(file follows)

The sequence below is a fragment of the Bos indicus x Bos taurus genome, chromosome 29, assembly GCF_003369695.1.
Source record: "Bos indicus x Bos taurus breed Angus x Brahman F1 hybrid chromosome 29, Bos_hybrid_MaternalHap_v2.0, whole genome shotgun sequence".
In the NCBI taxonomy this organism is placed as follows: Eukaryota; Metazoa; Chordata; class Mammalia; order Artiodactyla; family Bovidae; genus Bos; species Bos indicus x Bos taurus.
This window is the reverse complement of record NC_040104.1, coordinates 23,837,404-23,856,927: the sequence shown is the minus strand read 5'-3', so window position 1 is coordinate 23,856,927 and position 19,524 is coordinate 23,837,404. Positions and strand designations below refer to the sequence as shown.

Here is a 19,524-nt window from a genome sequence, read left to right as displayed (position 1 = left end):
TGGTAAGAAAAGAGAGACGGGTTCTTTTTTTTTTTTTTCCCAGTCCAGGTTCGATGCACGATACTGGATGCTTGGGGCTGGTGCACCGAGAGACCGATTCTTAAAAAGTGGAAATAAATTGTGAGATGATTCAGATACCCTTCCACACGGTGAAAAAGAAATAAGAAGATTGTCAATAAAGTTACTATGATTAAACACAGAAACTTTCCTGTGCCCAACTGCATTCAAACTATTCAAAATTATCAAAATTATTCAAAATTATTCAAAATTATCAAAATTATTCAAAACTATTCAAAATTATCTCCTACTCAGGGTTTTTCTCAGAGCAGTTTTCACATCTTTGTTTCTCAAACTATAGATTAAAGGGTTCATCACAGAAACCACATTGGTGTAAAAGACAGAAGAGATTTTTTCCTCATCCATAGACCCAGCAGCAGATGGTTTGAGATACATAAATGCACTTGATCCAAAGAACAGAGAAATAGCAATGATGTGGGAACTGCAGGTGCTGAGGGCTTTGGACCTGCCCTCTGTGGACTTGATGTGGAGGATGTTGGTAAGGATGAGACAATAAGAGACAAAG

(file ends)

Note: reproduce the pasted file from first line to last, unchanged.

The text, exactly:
The sequence below is a fragment of the Bos indicus x Bos taurus genome, chromosome 29, assembly GCF_003369695.1.
Source record: "Bos indicus x Bos taurus breed Angus x Brahman F1 hybrid chromosome 29, Bos_hybrid_MaternalHap_v2.0, whole genome shotgun sequence".
In the NCBI taxonomy this organism is placed as follows: Eukaryota; Metazoa; Chordata; class Mammalia; order Artiodactyla; family Bovidae; genus Bos; species Bos indicus x Bos taurus.
This window is the reverse complement of record NC_040104.1, coordinates 23,837,404-23,856,927: the sequence shown is the minus strand read 5'-3', so window position 1 is coordinate 23,856,927 and position 19,524 is coordinate 23,837,404. Positions and strand designations below refer to the sequence as shown.

Here is a 19,524-nt window from a genome sequence, read left to right as displayed (position 1 = left end):
TGGTAAGAAAAGAGAGACGGGTTCTTTTTTTTTTTTTTCCCAGTCCAGGTTCGATGCACGATACTGGATGCTTGGGGCTGGTGCACCGAGAGACCGATTCTTAAAAAGTGGAAATAAATTGTGAGATGATTCAGATACCCTTCCACACGGTGAAAAAGAAATAAGAAGATTGTCAATAAAGTTACTATGATTAAACACAGAAACTTTCCTGTGCCCAACTGCATTCAAACTATTCAAAATTATCAAAATTATTCAAAATTATTCAAAATTATCAAAATTATTCAAAACTATTCAAAATTATCTCCTACTCAGGGTTTTTCTCAGAGCAGTTTTCACATCTTTGTTTCTCAAACTATAGATTAAAGGGTTCATCACAGAAACCACATTGGTGTAAAAGACAGAAGAGATTTTTTCCTCATCCATAGACCCAGCAGCAGATGGTTTGAGATACATAAATGCACTTGATCCAAAGAACAGAGAAATAGCAATGATGTGGGAACTGCAGGTGCTGAGGGCTTTGGACCTGCCCTCTGTGGACTTGATGTGGAGGATGTTGGTAAGGATGAGACAATAAGAGACAAAG